We use alembic for database migrations. When two people create migrations in their topic branches and merge them together, this creates a branched database history and alembic will refuse to apply migrations until you resolve the branch. We have some scripts to warn you when you get an alembic branch after a merge, but people have sometimes forgotten to fix that and pushed the branch to qa or even master. So here’s a check for that! It’s a bit more complicated than the last one.

def check_alembic_branch(push):
    for commit in push.commits:
        if commit.remote_branch not in PROTECTED:
        awd = tempfile.mkdtemp(prefix='alembic.')
        treeish = "{}:share/migrations".format(commit.local_sha1)
        tar = subprocess.Popen(['git', 'archive', '--format=tar', treeish],
        extract = subprocess.Popen(['tar', 'xf', '-'], stdin=tar.stdout, cwd=awd)
        tar.stdout.close()  # Allows extract to receive a SIGPIPE if tar exits.
        if extract.returncode != 0:
            parser.exit(1, message="unable to check for alembic branches\n")
        branches = subprocess.Popen(['alembic', 'branches'], cwd=awd,
                                    stdout=subprocess.PIPE, stderr=subprocess.PIPE)
        output = branches.communicate()
        if branches.returncode != 0:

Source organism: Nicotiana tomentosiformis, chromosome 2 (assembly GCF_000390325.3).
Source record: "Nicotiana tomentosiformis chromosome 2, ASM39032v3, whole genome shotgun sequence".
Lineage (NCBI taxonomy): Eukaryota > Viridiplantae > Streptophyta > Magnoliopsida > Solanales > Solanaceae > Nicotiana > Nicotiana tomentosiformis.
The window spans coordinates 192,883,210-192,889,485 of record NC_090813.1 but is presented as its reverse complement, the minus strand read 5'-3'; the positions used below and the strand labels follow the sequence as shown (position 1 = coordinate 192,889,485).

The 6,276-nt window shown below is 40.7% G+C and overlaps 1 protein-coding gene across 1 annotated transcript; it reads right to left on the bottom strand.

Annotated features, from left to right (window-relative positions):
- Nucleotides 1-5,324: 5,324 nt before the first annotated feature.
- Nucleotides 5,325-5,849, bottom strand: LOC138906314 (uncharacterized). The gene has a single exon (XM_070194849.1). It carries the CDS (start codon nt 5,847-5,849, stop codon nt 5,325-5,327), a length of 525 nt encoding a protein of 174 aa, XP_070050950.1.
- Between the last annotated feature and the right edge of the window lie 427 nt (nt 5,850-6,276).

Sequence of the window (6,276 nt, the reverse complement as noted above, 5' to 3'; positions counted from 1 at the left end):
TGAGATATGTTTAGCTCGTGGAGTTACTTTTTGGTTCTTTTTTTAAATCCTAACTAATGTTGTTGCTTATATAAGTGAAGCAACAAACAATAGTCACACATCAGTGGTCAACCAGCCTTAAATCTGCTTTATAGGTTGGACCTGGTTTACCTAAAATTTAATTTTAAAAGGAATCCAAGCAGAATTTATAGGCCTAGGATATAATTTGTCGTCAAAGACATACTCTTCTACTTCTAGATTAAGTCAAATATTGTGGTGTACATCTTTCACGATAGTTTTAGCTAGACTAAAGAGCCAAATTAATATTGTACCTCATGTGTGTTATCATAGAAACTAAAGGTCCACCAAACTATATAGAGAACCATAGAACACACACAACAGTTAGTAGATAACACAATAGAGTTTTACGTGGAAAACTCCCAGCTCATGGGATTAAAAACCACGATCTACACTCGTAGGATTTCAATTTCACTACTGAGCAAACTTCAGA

parser.exit(1, message="unable to check for alembic branches\n")
        # cleanup awd! otherwise we pollute /tmp
        if len(output[0]) > 0:
            msg = ("Alembic migration conflict!\n{0}\n"
                   "Fix this first!\n")
            parser.exit(1, message=msg.format(output[0]))

The good news is alembic has a command to let you know if a branch exists. The bad news is alembic expects to be able to work on an actual file tree on disk. The working tree will often correspond to the tree being pushed, but we can’t guarantee that will be the case. So, we make a temporary directory and use git archive to extract the migrations directory for the appropriate refs. This is actually pretty fast.

There’s a lot more checks we can add here following these examples; we can prevent force-pushing to master, ensure Jenkins has successfully built the topic branch first, and so on. This addresses our immediate pain points while being easy to extend in the future.

[image via git-scm.com]